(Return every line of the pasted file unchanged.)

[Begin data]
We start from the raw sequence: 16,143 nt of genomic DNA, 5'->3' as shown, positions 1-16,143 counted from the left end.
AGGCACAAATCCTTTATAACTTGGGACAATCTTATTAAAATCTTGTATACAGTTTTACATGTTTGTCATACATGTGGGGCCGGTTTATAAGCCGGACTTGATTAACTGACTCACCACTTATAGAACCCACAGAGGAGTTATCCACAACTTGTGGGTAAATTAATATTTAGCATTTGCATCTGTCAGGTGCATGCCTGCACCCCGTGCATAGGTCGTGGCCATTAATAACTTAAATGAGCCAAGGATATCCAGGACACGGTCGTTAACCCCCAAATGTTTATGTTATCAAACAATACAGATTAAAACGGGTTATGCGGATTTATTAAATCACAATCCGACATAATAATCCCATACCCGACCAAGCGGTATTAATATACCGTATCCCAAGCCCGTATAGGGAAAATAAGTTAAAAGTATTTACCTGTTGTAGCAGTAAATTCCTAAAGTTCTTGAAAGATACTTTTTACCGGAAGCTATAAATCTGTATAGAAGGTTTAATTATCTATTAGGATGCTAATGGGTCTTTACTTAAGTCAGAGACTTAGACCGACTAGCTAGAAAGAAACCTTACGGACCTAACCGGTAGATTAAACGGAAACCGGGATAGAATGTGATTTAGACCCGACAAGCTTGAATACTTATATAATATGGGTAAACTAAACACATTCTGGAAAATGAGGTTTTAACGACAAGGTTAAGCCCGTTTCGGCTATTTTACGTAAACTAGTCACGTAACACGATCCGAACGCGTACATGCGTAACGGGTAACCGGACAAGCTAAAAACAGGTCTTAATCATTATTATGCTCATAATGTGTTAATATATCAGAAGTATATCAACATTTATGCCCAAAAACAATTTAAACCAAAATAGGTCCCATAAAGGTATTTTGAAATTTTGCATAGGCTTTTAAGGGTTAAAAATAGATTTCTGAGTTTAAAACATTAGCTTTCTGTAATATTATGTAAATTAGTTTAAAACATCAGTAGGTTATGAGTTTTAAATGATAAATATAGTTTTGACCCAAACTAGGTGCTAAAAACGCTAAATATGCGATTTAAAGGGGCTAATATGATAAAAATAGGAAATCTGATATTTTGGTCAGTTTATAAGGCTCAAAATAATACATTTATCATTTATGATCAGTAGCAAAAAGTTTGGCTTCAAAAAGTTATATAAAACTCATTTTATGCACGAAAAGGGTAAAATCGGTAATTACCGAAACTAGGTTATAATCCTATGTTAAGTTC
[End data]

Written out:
We start from the raw sequence: 16,143 nt of genomic DNA, 5'->3' as shown, positions 1-16,143 counted from the left end.
AGGCACAAATCCTTTATAACTTGGGACAATCTTATTAAAATCTTGTATACAGTTTTACATGTTTGTCATACATGTGGGGCCGGTTTATAAGCCGGACTTGATTAACTGACTCACCACTTATAGAACCCACAGAGGAGTTATCCACAACTTGTGGGTAAATTAATATTTAGCATTTGCATCTGTCAGGTGCATGCCTGCACCCCGTGCATAGGTCGTGGCCATTAATAACTTAAATGAGCCAAGGATATCCAGGACACGGTCGTTAACCCCCAAATGTTTATGTTATCAAACAATACAGATTAAAACGGGTTATGCGGATTTATTAAATCACAATCCGACATAATAATCCCATACCCGACCAAGCGGTATTAATATACCGTATCCCAAGCCCGTATAGGGAAAATAAGTTAAAAGTATTTACCTGTTGTAGCAGTAAATTCCTAAAGTTCTTGAAAGATACTTTTTACCGGAAGCTATAAATCTGTATAGAAGGTTTAATTATCTATTAGGATGCTAATGGGTCTTTACTTAAGTCAGAGACTTAGACCGACTAGCTAGAAAGAAACCTTACGGACCTAACCGGTAGATTAAACGGAAACCGGGATAGAATGTGATTTAGACCCGACAAGCTTGAATACTTATATAATATGGGTAAACTAAACACATTCTGGAAAATGAGGTTTTAACGACAAGGTTAAGCCCGTTTCGGCTATTTTACGTAAACTAGTCACGTAACACGATCCGAACGCGTACATGCGTAACGGGTAACCGGACAAGCTAAAAACAGGTCTTAATCATTATTATGCTCATAATGTGTTAATATATCAGAAGTATATCAACATTTATGCCCAAAAACAATTTAAACCAAAATAGGTCCCATAAAGGTATTTTGAAATTTTGCATAGGCTTTTAAGGGTTAAAAATAGATTTCTGAGTTTAAAACATTAGCTTTCTGTAATATTATGTAAATTAGTTTAAAACATCAGTAGGTTATGAGTTTTAAATGATAAATATAGTTTTGACCCAAACTAGGTGCTAAAAACGCTAAATATGCGATTTAAAGGGGCTAATATGATAAAAATAGGAAATCTGATATTTTGGTCAGTTTATAAGGCTCAAAATAATACATTTATCATTTATGATCAGTAGCAAAAAGTTTGGCTTCAAAAAGTTATATAAAACTCATTTTATGCACGAAAAGGGTAAAATCGGTAATTACCGAAACTAGGTTATAATCCTATGTTAAGTTC